David Iben put it well when he said, 'Volatility is not a risk we care about. What we care about is avoiding the permanent loss of capital.' It's only natural to consider a company's balance sheet when you examine how risky it is, since debt is often involved when a business collapses. As with many other companies Northern Star Resources Limited (ASX:NST) makes use of debt. But the more important question is: how much risk is that debt creating?
When Is Debt A Problem?
Debt is a tool to help businesses grow, but if a business is incapable of paying off its lenders, then it exists at their mercy. Part and parcel of capitalism is the process of 'creative destruction' where failed businesses are mercilessly liquidated by their bankers. However, a more common (but still painful) scenario is that it has to raise new equity capital at a low price, thus permanently diluting shareholders. Of course, plenty of companies use debt to fund growth, without any negative consequences. The first thing to do when considering how much debt a business uses is to look at its cash and debt together.
What Is Northern Star Resources's Debt?
As you can see below, at the end of June 2020, Northern Star Resources had AU$697.3m of debt, up from none a year ago. Click the image for more detail. However, it does have AU$677.3m in cash offsetting this, leading to net debt of about AU$20.0m.
A Look At Northern Star Resources's Liabilities
Zooming in on the latest balance sheet data, we can see that Northern Star Resources had liabilities of AU$638.2m due within 12 months and liabilities of AU$1.03b due beyond that. On the other hand, it had cash of AU$677.3m and AU$95.3m worth of receivables due within a year. So it has liabilities totalling AU$895.0m more than its cash and near-term receivables, combined.
Given Northern Star Resources has a market capitalization of AU$12.3b, it's hard to believe these liabilities pose much threat. Having said that, it's clear that we should continue to monitor its balance sheet, lest it change for the worse. But either way, Northern Star Resources has virtually no net debt, so it's fair to say it does not have a heavy debt load!
We measure a company's debt load relative to its earnings power by looking at its net debt divided by its earnings before interest, tax, depreciation, and amortization (EBITDA) and by calculating how easily its earnings before interest and tax (EBIT) cover its interest expense (interest cover). The advantage of this approach is that we take into account both the absolute quantum of debt (with net debt to EBITDA) and the actual interest expenses associated with that debt (with its interest cover ratio).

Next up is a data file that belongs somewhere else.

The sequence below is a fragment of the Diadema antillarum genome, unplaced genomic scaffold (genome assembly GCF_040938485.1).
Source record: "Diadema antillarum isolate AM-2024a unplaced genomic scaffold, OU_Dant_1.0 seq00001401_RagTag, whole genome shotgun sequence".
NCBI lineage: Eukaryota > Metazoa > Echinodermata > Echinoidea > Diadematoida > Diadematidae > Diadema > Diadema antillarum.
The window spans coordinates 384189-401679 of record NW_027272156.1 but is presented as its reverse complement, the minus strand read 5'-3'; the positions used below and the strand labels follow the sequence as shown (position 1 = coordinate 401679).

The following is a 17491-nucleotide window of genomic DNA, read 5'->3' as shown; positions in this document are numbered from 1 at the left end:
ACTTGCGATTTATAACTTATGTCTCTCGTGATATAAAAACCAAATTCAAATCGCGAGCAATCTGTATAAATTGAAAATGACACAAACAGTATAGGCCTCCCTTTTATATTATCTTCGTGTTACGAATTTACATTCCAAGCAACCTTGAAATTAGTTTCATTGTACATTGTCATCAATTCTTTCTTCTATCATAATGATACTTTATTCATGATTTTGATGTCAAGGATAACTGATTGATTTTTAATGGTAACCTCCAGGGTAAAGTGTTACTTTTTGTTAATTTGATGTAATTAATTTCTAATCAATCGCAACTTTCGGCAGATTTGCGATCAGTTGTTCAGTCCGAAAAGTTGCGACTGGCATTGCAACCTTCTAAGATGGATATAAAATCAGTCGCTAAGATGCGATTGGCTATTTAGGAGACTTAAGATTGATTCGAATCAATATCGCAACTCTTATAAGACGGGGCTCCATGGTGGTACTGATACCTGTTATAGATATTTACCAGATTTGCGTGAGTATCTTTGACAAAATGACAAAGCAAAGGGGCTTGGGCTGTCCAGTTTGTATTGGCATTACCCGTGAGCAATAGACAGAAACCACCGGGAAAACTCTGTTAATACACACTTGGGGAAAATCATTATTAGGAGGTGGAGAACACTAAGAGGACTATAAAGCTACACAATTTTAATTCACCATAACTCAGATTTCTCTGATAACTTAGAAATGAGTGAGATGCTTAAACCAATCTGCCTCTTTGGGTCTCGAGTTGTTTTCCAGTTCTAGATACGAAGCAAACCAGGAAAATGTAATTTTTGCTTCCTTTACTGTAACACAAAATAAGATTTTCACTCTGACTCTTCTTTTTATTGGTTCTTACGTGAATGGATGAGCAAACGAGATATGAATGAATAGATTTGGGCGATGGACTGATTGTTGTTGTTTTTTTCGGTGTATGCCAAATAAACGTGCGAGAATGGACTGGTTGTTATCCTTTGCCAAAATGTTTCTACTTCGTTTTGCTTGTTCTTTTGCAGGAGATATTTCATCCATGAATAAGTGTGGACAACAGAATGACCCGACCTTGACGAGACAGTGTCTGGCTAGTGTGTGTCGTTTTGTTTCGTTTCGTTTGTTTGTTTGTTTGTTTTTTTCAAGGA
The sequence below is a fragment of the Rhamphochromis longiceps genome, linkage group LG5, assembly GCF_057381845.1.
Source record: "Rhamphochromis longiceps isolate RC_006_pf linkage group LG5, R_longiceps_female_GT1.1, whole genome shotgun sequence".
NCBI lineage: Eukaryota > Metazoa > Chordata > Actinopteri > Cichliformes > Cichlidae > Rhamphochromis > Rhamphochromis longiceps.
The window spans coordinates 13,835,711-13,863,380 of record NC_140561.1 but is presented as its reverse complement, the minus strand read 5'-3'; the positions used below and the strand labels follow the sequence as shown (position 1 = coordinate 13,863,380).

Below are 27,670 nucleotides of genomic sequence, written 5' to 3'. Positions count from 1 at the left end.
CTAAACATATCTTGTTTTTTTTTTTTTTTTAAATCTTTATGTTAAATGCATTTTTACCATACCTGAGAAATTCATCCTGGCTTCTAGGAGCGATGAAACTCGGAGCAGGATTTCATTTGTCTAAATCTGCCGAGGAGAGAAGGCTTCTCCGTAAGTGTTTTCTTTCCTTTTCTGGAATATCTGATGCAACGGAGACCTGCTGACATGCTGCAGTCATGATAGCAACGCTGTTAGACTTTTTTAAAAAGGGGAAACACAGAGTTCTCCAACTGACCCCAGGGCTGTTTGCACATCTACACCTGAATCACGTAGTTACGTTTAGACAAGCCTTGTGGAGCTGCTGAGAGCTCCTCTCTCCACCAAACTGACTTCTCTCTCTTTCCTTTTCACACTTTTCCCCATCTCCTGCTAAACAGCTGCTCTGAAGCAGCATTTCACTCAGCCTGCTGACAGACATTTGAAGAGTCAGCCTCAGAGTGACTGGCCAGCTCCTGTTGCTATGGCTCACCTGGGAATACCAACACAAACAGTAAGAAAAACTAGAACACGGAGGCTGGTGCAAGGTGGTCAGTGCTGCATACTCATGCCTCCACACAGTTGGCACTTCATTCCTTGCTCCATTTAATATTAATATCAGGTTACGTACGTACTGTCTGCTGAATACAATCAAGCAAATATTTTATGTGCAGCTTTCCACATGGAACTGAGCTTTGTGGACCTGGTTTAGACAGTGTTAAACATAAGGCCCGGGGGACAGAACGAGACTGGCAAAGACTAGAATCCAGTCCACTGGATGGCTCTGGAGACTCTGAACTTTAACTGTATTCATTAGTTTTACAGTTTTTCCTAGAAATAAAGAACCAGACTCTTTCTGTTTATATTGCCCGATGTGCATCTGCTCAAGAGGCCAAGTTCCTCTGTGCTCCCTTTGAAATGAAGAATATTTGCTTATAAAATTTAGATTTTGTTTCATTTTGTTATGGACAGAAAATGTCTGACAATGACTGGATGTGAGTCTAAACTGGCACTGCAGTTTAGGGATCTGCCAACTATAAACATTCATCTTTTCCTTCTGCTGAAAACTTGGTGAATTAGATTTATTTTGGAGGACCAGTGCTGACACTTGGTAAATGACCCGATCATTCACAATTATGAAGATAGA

Northern Star Resources has very little debt (net of cash), and boasts a debt to EBITDA ratio of 0.027 and EBIT of 46.6 times the interest expense. Indeed relative to its earnings its debt load seems light as a feather. In addition to that, we're happy to report that Northern Star Resources has boosted its EBIT by 82%, thus reducing the spectre of future debt repayments. There's no doubt that we learn most about debt from the balance sheet. But it is future earnings, more than anything, that will determine Northern Star Resources's ability to maintain a healthy balance sheet going forward. So if you want to see what the professionals think, you might find this free report on analyst profit forecasts to be interesting.
Finally, while the tax-man may adore accounting profits, lenders only accept cold hard cash. So the logical step is to look at the proportion of that EBIT that is matched by actual free cash flow. Over the most recent three years, Northern Star Resources recorded free cash flow worth 66% of its EBIT, which is around normal, given free cash flow excludes interest and tax. This free cash flow puts the company in a good position to pay down debt, when appropriate.
The good news is that Northern Star Resources's demonstrated ability to cover its interest expense with its EBIT delights us like a fluffy puppy does a toddler. And that's just the beginning of the good news since its EBIT growth rate is also very heartening. Considering this range of factors, it seems to us that Northern Star Resources is quite prudent with its debt, and the risks seem well managed. So we're not worried about the use of a little leverage on the balance sheet. The balance sheet is clearly the area to focus on when you are analysing debt. But ultimately, every company can contain risks that exist outside of the balance sheet. Take risks, for example - Northern Star Resources has 1 warning sign we think you should be aware of.
When all is said and done, sometimes its easier to focus on companies that don't even need debt. Readers can access a list of growth stocks with zero net debt 100% free, right now.
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This article by Simply Wall St is general in nature. It does not constitute a recommendation to buy or sell any stock, and does not take account of your objectives, or your financial situation. We aim to bring you long-term focused analysis driven by fundamental data. Note that our analysis may not factor in the latest price-sensitive company announcements or qualitative material. Simply Wall St has no position in any stocks mentioned.
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